Obviously this would include about half the bar fights at closing time on any given Saturday night.  According to the previous definition, now changed to “criminal threats”, a significant portion of our bar going attendees of all races, genders, religions, and ethnic groups would be “terrorists”. 

        Again, the term “terrorist” doesn’t automatically mean that any accompanying assault is a hate crime.  The police in this case are just being PC to keep people off their backs.  Even if the perpetrators are caught, the D.A. would never make a hate crime case stick in court. But that’s ok, the police can pull all their detectives off of other people’s cases to solve this one case to satisfy the media.

        • If you really don’t think that the word “terrorist” has been used as a racial slur against middle easterners in America, then you are very ignorant.

        • Because some middle eastern people have been called terrorists, that means that every time somebody calls somebody a terrorist that it is a precursor to a hate crime?  Was there some part of the FBI definition of a hate crime that you failed to comprehend?  Should we gather statistics to see which race is most often called an “asshole” and then label that term racist if it is any race but white?  Wake up Dakota and quite trying to be so PC.

        • My point is that “terrorist” is obviously used as a racial slur here. Why else would the perpetrator have used it? Because Atul had a bomb with him? Because he was discussing terrorist plans? Or because he’s brown?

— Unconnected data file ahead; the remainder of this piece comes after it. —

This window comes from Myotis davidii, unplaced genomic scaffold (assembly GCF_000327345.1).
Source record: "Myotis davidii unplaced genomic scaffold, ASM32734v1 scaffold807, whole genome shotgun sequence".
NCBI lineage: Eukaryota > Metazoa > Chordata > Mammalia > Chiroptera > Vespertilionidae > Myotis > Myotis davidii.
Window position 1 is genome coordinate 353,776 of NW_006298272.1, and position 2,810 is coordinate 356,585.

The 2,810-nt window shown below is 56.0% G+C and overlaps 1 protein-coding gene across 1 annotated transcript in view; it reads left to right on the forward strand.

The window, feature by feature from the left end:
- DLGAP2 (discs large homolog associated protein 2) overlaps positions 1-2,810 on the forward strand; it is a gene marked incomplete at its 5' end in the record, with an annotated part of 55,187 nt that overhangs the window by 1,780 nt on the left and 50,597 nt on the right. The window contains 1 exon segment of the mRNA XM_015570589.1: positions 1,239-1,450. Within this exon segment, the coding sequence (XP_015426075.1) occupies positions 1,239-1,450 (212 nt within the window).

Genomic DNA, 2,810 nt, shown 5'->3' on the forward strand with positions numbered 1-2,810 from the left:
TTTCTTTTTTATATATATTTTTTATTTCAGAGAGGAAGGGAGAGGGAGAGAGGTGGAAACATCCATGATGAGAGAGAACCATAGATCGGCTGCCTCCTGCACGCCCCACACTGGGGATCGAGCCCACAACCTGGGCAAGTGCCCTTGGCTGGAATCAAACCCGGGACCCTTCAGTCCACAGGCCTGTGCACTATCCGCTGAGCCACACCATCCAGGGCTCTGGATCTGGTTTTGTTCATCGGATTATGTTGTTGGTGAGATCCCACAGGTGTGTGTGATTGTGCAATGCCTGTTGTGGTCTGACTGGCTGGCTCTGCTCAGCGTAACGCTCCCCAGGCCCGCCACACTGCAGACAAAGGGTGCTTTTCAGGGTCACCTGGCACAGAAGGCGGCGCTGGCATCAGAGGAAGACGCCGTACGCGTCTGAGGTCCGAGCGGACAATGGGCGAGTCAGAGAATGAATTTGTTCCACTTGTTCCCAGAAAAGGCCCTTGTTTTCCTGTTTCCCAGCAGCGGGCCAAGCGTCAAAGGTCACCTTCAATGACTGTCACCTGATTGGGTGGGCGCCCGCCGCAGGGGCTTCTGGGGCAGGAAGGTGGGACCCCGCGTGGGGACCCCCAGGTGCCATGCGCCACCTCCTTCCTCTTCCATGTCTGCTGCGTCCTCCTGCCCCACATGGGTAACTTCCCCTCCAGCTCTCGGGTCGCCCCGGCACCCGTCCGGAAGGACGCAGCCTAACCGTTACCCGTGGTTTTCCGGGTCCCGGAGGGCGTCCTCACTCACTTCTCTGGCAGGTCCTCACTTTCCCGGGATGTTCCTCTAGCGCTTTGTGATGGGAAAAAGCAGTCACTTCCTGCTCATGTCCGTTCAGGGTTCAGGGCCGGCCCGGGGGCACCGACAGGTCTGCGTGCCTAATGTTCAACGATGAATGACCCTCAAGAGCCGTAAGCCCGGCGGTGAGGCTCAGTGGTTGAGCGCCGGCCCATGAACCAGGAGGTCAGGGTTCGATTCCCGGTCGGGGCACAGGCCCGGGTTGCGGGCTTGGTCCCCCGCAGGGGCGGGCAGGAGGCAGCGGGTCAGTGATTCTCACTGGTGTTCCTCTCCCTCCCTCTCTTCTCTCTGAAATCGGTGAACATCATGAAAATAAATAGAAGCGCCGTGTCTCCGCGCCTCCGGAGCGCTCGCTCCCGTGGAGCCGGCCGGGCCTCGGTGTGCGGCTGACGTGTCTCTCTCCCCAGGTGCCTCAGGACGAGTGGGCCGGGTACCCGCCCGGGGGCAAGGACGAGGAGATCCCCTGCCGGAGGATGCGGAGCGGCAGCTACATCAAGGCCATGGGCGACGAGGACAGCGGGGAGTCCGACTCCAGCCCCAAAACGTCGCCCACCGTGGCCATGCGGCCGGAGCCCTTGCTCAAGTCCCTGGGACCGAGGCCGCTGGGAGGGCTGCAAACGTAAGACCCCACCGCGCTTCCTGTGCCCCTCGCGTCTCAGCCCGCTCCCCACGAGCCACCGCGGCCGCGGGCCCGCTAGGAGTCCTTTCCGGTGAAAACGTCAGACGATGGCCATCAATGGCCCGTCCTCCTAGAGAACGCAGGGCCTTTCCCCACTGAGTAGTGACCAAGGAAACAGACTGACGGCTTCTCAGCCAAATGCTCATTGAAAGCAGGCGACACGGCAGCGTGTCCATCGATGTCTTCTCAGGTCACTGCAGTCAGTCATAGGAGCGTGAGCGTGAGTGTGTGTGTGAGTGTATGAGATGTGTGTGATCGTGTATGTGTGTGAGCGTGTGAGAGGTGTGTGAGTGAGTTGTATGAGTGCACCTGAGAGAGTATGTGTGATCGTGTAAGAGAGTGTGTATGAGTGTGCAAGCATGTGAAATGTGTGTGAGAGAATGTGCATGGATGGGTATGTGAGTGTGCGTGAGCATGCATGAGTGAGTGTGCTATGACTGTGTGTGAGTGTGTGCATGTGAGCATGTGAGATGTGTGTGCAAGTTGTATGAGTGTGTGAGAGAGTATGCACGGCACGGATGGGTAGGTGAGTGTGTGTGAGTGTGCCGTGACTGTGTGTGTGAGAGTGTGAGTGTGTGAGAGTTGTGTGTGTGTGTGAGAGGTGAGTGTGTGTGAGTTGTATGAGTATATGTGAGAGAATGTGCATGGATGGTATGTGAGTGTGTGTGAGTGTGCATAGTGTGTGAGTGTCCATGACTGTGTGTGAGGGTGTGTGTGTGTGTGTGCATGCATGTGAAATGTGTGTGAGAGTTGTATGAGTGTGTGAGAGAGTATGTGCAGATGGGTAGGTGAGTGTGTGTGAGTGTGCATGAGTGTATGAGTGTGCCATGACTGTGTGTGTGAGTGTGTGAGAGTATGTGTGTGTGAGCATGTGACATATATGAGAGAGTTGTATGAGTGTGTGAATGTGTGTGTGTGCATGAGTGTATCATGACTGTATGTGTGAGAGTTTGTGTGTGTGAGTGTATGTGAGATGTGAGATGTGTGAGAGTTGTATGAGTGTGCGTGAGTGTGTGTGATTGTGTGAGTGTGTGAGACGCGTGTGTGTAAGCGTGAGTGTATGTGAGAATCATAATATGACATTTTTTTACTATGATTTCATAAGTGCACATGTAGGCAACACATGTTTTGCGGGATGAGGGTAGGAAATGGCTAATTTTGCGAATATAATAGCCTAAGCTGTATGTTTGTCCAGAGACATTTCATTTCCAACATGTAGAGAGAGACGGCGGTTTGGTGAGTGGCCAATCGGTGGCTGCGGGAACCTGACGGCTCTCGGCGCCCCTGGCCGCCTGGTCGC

I’ll stop trying to be PC when you stop trying to be edgy by defending a racist slur.

        • You are assuming that the word “terrorist” was used as a racial slur because that is what you want to believe.  Fortunately in a court of law they use definitions and proof beyond a reasonable doubt.  Politics may push the term “hate crime” into the forefront in the news and when charging a crime but our courts generally have the intelligence to demand facts.

        • I’m the one who’s seeing what I want to believe? Once again, I have to ask, if the perpetrator didn’t use the term “terrorist” because of the victim’s race, why did he? I really don’t understand what part of my logic you disagree with, so please tell me which of my assumptions is illogical:

          1. Atul was called a “terrorist” by his attackers.
          2. Atul was not performing any actions that suggested he was a “terrorist” or that would lead someone without racial prejudice to assume he was a terrorist.
          3. Atul was instead called a terrorist because he resembles someone from the middle east, because these people are generally associated with terrorists in popular American culture.